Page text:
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30 June 2015

What do we know about mild to moderate Alzheimer’s disease?

Alzheimer’s disease is the most common type of dementia, accounting for 60-80% of cases. It is characterized by progressive cognitive impairment, which impedes day-to-day function.


Alzheimer’s disease is the most common type of dementia, accounting for 60-80% of cases. It is characterized by progressive cognitive impairment, which impedes day-to-day function. In the early stages of Alzheimer’s disease, memory is most affected, but over time, other abilities deteriorate including planning, language, and learning capacities. Dementia knows no boundaries in terms of gender, culture, or socioeconomic class.Thirty-five million individuals are affected worldwide, with a new case of dementia developing every four seconds, and the prevalence expected to double every 20 years. The economic cost of dementia is around 600 billion US dollars per year globally, including cost of health and social care, and loss of income resulting to patients and carers.

Pathology and functional impact of the disorder

Classical understanding of the underlying brain pathology in Alzheimer’s disease emphasises the laying down of beta amyloid plaques outside of brain cells, coupled with accumulation of tau proteins within brain cells. There is a concomitant loss of the neurotransmitter acetylcholine in the cortex. These pathological processes begin long before the symptoms become evident, and before formal diagnosis is possible using usual methods.  The diagnosis of Alzheimer’s disease is made on the basis of a detailed clinical assessment and biomarkers (e.g. neuroimaging). 

Early in this chain of pathogenesis of Alzheimer’s disease, there is typically selective impairment in episodic memory. Later on, cognitive deficits across other domains commonly develop, especially for other memory processes (semantic and working memory), executive planning, and attention. This progression and spread of cognitive dysfunction accords closely with the progressive loss of everyday functioning observed in people with Alzheimer’s disease. In people with mild, early forms of Alzheimer’s disease there are typically problems performing well-circumscribed discrete tasks (e.g. remembering a newly introduced person’s name, or remembering where one put a valuable object). In moderate forms of the disorder, there can be more global difficulties with life tasks (e.g. forgetting one’s home address, or needing help from others choosing the appropriate clothing for the season).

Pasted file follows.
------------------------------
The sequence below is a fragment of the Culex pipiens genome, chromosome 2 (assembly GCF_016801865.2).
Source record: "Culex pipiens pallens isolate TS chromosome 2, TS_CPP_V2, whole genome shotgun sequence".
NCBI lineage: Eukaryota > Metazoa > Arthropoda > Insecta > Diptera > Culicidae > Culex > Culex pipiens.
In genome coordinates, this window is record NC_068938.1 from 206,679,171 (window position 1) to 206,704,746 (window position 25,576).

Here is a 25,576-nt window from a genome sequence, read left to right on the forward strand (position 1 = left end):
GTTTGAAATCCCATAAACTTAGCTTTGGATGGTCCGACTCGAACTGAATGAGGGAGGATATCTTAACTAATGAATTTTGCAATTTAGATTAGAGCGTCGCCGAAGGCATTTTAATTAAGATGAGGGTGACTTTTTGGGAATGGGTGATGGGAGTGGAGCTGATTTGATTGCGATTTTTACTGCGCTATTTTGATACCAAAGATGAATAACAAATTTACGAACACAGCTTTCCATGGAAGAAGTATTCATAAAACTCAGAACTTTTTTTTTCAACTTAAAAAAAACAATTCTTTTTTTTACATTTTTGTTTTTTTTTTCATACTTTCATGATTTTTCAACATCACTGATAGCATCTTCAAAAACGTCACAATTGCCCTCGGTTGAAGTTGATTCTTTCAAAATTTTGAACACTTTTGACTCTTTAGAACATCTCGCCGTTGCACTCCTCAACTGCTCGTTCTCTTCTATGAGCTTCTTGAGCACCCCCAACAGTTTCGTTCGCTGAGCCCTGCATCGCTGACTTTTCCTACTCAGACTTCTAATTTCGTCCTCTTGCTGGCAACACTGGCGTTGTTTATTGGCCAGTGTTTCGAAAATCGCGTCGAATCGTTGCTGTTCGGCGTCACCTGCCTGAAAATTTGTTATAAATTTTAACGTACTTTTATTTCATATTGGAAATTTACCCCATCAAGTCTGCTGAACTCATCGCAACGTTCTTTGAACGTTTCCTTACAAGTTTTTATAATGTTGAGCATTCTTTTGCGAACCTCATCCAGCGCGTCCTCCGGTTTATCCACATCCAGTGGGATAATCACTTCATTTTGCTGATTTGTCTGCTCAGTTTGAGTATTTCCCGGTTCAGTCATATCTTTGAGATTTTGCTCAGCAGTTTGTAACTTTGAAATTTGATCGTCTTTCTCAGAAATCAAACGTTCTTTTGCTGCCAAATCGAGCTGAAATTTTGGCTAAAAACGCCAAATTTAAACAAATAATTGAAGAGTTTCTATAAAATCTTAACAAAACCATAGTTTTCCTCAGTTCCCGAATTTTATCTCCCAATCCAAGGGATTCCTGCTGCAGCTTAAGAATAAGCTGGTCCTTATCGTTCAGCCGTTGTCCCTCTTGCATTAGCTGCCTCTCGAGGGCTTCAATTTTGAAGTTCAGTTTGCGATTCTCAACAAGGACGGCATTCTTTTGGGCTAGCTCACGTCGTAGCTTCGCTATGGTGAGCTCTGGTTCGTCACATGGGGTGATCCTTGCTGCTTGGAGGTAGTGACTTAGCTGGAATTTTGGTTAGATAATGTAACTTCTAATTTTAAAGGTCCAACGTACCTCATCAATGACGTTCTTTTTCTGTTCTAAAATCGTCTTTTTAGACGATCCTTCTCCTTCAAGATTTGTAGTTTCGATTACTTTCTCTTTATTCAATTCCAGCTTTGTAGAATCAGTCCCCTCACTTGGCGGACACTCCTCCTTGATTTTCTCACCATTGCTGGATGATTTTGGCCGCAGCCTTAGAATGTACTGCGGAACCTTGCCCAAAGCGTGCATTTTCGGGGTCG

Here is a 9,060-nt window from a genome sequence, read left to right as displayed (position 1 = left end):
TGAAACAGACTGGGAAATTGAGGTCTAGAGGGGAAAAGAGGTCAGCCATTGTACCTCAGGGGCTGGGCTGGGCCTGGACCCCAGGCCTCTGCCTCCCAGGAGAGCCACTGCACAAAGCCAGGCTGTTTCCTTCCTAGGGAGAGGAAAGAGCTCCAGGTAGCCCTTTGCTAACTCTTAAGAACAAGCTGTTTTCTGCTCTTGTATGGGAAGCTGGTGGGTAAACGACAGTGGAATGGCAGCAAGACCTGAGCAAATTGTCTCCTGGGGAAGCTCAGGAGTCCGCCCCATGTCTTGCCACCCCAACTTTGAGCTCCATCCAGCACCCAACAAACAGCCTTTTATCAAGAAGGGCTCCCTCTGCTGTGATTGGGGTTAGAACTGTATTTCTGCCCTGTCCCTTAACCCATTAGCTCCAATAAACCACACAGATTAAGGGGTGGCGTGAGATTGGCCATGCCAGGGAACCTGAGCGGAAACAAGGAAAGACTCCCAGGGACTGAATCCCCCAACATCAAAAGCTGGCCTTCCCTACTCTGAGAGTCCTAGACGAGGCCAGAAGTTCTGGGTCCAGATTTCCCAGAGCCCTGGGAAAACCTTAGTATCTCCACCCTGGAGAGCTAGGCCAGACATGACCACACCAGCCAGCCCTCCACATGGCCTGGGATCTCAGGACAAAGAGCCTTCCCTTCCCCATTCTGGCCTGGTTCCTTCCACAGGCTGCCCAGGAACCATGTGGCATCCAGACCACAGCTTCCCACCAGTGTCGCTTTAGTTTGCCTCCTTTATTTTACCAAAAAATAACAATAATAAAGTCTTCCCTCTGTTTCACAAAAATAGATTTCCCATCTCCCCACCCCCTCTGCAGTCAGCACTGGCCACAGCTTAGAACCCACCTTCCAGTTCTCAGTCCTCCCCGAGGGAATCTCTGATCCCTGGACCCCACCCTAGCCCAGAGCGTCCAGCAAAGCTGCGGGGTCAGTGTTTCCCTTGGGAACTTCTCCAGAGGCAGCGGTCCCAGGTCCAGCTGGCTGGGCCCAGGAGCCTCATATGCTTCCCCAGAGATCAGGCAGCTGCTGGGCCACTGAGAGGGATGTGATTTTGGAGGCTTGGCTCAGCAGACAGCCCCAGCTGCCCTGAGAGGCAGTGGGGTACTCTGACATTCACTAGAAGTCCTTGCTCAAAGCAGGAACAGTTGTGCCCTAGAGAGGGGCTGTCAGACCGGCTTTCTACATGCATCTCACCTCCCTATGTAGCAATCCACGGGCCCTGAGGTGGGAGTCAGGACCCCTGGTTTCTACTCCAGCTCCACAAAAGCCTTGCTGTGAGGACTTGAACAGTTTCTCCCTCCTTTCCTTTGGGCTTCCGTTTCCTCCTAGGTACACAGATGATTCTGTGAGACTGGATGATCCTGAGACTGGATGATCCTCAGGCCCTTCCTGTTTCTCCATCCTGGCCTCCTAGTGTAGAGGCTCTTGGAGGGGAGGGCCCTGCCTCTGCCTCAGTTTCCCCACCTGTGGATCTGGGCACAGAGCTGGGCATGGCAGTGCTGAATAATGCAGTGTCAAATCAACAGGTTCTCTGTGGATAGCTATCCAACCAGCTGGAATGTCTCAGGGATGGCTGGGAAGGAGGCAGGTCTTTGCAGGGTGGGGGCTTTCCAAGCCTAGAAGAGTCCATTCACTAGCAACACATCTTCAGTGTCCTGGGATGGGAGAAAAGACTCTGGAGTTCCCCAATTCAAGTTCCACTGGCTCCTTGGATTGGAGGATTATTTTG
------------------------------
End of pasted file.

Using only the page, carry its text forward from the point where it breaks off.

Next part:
Existing treatments and research and the need to improve

Comprehensive treatment of Alzheimer’s disease should involve a multidisciplinary approach, including consideration of medications. Currently available, licenced drug treatments for Alzheimer’s Disease do not significantly slow the underlying progression of the disease, but rather provide symptomatic relief to maximise comfort, dignity, and independence. Cholinesterase inhibitors (e.g. donepezil, rivastigmine) represent first-line drug therapy for mild-moderate Alzheimer’s disease. These medications inhibit the brain’s breakdown of the neurotransmitter acetylcholine, helping to preserve memory and other cognitive functions.